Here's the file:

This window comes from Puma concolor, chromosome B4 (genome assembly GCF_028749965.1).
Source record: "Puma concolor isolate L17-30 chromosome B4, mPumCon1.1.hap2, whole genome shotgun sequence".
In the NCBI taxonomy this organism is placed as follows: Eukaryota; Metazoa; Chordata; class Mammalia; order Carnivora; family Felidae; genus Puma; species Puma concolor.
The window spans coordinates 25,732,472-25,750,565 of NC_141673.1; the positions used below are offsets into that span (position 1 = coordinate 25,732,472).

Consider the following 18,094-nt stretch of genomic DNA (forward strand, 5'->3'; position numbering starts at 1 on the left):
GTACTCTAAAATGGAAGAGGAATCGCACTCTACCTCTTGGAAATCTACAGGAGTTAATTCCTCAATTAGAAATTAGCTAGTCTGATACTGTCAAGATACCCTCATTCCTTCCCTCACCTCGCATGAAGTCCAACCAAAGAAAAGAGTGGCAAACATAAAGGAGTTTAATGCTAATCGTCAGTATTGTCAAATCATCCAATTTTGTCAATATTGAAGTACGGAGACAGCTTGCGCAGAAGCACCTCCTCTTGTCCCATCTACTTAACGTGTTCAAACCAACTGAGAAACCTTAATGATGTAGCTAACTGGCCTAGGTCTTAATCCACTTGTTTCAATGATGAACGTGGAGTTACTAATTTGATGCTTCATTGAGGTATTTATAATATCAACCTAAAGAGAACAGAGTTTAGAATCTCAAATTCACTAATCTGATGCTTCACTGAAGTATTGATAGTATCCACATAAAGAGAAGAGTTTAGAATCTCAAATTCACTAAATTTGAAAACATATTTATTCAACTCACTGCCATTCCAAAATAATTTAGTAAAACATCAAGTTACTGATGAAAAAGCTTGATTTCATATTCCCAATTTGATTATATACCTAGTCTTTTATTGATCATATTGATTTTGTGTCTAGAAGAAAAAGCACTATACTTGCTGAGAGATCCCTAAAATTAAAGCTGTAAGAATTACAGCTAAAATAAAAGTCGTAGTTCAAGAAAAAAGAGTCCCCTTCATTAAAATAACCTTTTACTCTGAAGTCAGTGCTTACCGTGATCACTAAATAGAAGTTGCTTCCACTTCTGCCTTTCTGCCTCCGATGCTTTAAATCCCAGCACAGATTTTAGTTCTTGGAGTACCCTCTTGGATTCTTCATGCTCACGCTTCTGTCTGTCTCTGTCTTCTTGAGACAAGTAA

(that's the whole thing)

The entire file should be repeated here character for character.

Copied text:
This window comes from Puma concolor, chromosome B4 (genome assembly GCF_028749965.1).
Source record: "Puma concolor isolate L17-30 chromosome B4, mPumCon1.1.hap2, whole genome shotgun sequence".
In the NCBI taxonomy this organism is placed as follows: Eukaryota; Metazoa; Chordata; class Mammalia; order Carnivora; family Felidae; genus Puma; species Puma concolor.
The window spans coordinates 25,732,472-25,750,565 of NC_141673.1; the positions used below are offsets into that span (position 1 = coordinate 25,732,472).

Consider the following 18,094-nt stretch of genomic DNA (forward strand, 5'->3'; position numbering starts at 1 on the left):
GTACTCTAAAATGGAAGAGGAATCGCACTCTACCTCTTGGAAATCTACAGGAGTTAATTCCTCAATTAGAAATTAGCTAGTCTGATACTGTCAAGATACCCTCATTCCTTCCCTCACCTCGCATGAAGTCCAACCAAAGAAAAGAGTGGCAAACATAAAGGAGTTTAATGCTAATCGTCAGTATTGTCAAATCATCCAATTTTGTCAATATTGAAGTACGGAGACAGCTTGCGCAGAAGCACCTCCTCTTGTCCCATCTACTTAACGTGTTCAAACCAACTGAGAAACCTTAATGATGTAGCTAACTGGCCTAGGTCTTAATCCACTTGTTTCAATGATGAACGTGGAGTTACTAATTTGATGCTTCATTGAGGTATTTATAATATCAACCTAAAGAGAACAGAGTTTAGAATCTCAAATTCACTAATCTGATGCTTCACTGAAGTATTGATAGTATCCACATAAAGAGAAGAGTTTAGAATCTCAAATTCACTAAATTTGAAAACATATTTATTCAACTCACTGCCATTCCAAAATAATTTAGTAAAACATCAAGTTACTGATGAAAAAGCTTGATTTCATATTCCCAATTTGATTATATACCTAGTCTTTTATTGATCATATTGATTTTGTGTCTAGAAGAAAAAGCACTATACTTGCTGAGAGATCCCTAAAATTAAAGCTGTAAGAATTACAGCTAAAATAAAAGTCGTAGTTCAAGAAAAAAGAGTCCCCTTCATTAAAATAACCTTTTACTCTGAAGTCAGTGCTTACCGTGATCACTAAATAGAAGTTGCTTCCACTTCTGCCTTTCTGCCTCCGATGCTTTAAATCCCAGCACAGATTTTAGTTCTTGGAGTACCCTCTTGGATTCTTCATGCTCACGCTTCTGTCTGTCTCTGTCTTCTTGAGACAAGTAA